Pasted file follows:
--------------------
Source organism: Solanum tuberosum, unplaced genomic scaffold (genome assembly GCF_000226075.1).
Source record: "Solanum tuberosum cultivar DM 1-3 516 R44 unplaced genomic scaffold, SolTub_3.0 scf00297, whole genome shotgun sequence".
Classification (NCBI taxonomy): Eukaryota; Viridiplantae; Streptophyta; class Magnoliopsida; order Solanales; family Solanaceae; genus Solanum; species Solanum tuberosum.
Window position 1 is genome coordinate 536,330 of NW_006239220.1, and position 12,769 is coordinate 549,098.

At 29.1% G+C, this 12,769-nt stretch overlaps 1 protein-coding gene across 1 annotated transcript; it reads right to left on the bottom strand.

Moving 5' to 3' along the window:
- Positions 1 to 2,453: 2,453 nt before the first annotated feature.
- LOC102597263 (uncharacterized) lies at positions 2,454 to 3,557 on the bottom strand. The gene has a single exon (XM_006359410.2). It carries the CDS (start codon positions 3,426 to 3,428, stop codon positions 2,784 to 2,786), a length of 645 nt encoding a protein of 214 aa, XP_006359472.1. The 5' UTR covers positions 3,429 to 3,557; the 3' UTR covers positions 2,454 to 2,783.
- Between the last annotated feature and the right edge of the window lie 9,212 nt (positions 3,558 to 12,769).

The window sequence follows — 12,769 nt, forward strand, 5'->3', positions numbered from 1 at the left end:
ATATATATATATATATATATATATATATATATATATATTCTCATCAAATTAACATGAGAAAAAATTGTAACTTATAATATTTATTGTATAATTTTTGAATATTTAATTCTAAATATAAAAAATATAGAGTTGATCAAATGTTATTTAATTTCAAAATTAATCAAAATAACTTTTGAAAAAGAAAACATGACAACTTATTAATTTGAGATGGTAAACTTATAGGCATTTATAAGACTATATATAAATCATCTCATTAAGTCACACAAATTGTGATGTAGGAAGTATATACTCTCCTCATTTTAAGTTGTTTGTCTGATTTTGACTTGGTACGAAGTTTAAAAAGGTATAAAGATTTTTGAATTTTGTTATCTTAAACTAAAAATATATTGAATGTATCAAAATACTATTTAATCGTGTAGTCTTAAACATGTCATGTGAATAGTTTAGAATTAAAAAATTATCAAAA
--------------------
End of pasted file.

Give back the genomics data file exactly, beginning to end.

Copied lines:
Source organism: Solanum tuberosum, unplaced genomic scaffold (genome assembly GCF_000226075.1).
Source record: "Solanum tuberosum cultivar DM 1-3 516 R44 unplaced genomic scaffold, SolTub_3.0 scf00297, whole genome shotgun sequence".
Classification (NCBI taxonomy): Eukaryota; Viridiplantae; Streptophyta; class Magnoliopsida; order Solanales; family Solanaceae; genus Solanum; species Solanum tuberosum.
Window position 1 is genome coordinate 536,330 of NW_006239220.1, and position 12,769 is coordinate 549,098.

At 29.1% G+C, this 12,769-nt stretch overlaps 1 protein-coding gene across 1 annotated transcript; it reads right to left on the bottom strand.

Moving 5' to 3' along the window:
- Positions 1 to 2,453: 2,453 nt before the first annotated feature.
- LOC102597263 (uncharacterized) lies at positions 2,454 to 3,557 on the bottom strand. The gene has a single exon (XM_006359410.2). It carries the CDS (start codon positions 3,426 to 3,428, stop codon positions 2,784 to 2,786), a length of 645 nt encoding a protein of 214 aa, XP_006359472.1. The 5' UTR covers positions 3,429 to 3,557; the 3' UTR covers positions 2,454 to 2,783.
- Between the last annotated feature and the right edge of the window lie 9,212 nt (positions 3,558 to 12,769).

The window sequence follows — 12,769 nt, forward strand, 5'->3', positions numbered from 1 at the left end:
ATATATATATATATATATATATATATATATATATATATTCTCATCAAATTAACATGAGAAAAAATTGTAACTTATAATATTTATTGTATAATTTTTGAATATTTAATTCTAAATATAAAAAATATAGAGTTGATCAAATGTTATTTAATTTCAAAATTAATCAAAATAACTTTTGAAAAAGAAAACATGACAACTTATTAATTTGAGATGGTAAACTTATAGGCATTTATAAGACTATATATAAATCATCTCATTAAGTCACACAAATTGTGATGTAGGAAGTATATACTCTCCTCATTTTAAGTTGTTTGTCTGATTTTGACTTGGTACGAAGTTTAAAAAGGTATAAAGATTTTTGAATTTTGTTATCTTAAACTAAAAATATATTGAATGTATCAAAATACTATTTAATCGTGTAGTCTTAAACATGTCATGTGAATAGTTTAGAATTAAAAAATTATCAAAA